LGBT-Based Discrimination
Homosexual and transgender people often complain of encountering workplace discrimination due to their sexual orientation or gender identity issues. The legal status of such discrimination, if practiced, is questionable and ultimately subjective. There is no federal law specifically protecting LGBT employees. Some states and local jurisdictions have passed legislation forbidding such discrimination, but homosexuality is more likely to be covered by these laws than gender identity. And although the Equal Employment Opportunity Commission has ruled that the Civil Rights Act of 1964, originally intended to protect African-Americans and women from employment discrimination, does apply to LGBT individuals as well (discrimination against gay and transgender people, the ruling states, necessarily constituting sex discrimination), courts are not required to heed this finding.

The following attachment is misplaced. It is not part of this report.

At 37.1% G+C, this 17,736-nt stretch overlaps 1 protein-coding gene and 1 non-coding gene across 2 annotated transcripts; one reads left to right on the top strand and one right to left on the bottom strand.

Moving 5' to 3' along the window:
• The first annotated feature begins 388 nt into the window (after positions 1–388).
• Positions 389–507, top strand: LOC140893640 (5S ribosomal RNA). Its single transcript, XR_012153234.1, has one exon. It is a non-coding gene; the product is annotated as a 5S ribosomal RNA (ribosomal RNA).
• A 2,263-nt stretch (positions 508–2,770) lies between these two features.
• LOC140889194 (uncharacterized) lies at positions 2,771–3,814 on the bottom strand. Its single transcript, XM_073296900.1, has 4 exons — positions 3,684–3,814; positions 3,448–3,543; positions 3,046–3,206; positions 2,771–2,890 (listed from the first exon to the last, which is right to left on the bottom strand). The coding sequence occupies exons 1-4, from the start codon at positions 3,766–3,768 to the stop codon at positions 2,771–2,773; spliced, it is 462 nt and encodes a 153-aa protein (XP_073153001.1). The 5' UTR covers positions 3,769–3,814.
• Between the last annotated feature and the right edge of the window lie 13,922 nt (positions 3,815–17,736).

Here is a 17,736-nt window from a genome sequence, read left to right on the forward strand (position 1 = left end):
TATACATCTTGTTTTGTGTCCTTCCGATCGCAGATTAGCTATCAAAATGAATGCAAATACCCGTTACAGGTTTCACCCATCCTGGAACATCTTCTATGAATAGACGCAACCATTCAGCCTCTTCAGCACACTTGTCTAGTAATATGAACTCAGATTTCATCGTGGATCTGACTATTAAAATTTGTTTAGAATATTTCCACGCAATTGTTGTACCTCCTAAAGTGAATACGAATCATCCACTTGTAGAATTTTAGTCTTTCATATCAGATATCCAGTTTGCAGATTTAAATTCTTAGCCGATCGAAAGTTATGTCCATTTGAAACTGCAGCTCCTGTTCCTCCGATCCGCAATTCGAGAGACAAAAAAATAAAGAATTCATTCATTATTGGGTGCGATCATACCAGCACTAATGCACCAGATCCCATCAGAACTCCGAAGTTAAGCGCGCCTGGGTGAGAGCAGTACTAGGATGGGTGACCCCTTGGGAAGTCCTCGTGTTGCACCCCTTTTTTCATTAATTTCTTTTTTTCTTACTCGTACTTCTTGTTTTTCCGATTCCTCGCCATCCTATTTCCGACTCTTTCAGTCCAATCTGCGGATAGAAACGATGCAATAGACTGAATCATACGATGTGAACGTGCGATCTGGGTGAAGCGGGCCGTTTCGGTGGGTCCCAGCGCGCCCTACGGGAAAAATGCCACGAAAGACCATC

Some business owners feel that their rights have come under fire by anti-discrimination requirements. In 2012, Colorado cake designer Jack Phillips was approached by two men wishing to hire him to produce a cake for their wedding. Phillips refused, saying that his Christian religious beliefs did not allow him to make a wedding cake for a gay couple, but that he would be happy to provide them with other baked goods. As Colorado had instituted anti-discrimination protections for homosexuals, the men filed a complaint against Phillips, who was ruled against twice – first by the Colorado Civil Rights Commission, and later by an appellate court judge when he appealed. He was ordered to provide his services to the gay couple, on the reasoning that his refusal constituted an unacceptable discrimination. This case set off a firestorm of controversy in the United States, between social conservatives calling for private business owners to receive religious exemptions to anti-discrimination laws, and social liberals arguing that discrimination should never be tolerated.